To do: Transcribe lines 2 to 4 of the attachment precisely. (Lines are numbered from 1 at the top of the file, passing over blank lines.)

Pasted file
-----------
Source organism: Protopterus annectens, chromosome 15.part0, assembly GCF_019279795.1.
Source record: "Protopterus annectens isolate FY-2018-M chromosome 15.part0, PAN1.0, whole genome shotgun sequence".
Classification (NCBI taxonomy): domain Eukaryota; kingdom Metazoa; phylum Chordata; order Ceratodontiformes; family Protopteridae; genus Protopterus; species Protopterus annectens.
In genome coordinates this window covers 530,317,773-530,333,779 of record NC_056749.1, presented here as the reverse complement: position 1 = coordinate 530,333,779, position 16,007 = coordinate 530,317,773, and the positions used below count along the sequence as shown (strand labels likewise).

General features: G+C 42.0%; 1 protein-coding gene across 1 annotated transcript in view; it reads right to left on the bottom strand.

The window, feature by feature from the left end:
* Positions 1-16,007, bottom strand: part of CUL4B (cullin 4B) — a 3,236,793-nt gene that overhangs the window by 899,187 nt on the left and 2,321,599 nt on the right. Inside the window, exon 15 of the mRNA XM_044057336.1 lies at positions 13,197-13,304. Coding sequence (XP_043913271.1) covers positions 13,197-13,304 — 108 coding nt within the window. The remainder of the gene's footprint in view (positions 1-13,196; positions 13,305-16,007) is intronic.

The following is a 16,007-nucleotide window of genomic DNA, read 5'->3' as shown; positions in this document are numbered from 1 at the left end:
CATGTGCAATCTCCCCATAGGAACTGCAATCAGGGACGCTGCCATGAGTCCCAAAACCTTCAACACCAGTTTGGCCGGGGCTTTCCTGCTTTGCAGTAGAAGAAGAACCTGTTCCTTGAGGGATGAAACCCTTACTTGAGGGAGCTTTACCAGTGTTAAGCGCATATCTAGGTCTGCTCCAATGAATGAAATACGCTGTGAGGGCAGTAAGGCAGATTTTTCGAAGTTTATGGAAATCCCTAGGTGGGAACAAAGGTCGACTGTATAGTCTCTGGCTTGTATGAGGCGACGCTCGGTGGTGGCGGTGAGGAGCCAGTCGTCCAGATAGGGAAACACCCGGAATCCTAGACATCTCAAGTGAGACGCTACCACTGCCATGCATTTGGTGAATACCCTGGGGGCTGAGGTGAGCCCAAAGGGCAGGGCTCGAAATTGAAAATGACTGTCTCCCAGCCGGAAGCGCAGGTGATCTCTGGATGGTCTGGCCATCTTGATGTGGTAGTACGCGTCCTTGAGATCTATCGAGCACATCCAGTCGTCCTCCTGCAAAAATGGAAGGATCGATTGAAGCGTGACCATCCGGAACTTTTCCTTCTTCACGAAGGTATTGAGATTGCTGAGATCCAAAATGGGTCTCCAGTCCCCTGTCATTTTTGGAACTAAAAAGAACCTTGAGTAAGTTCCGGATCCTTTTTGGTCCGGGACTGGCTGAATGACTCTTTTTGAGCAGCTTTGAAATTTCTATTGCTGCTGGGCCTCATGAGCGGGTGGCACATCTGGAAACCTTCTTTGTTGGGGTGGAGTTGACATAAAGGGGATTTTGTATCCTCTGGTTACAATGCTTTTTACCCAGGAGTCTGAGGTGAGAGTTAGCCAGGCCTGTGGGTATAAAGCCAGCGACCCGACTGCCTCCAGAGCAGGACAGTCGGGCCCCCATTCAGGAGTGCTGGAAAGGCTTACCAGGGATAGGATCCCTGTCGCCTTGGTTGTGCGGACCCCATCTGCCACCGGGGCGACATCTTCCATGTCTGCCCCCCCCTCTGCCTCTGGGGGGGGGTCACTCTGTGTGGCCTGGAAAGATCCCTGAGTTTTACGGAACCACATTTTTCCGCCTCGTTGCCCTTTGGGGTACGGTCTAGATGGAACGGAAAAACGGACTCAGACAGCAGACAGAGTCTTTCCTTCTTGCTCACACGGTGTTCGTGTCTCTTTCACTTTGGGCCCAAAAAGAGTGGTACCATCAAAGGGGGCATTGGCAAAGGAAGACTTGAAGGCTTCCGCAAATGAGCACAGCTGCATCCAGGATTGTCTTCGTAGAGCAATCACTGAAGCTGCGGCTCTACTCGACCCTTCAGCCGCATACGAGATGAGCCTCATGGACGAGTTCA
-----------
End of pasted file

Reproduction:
Source record: "Protopterus annectens isolate FY-2018-M chromosome 15.part0, PAN1.0, whole genome shotgun sequence".
Classification (NCBI taxonomy): domain Eukaryota; kingdom Metazoa; phylum Chordata; order Ceratodontiformes; family Protopteridae; genus Protopterus; species Protopterus annectens.
In genome coordinates this window covers 530,317,773-530,333,779 of record NC_056749.1, presented here as the reverse complement: position 1 = coordinate 530,333,779, position 16,007 = coordinate 530,317,773, and the positions used below count along the sequence as shown (strand labels likewise).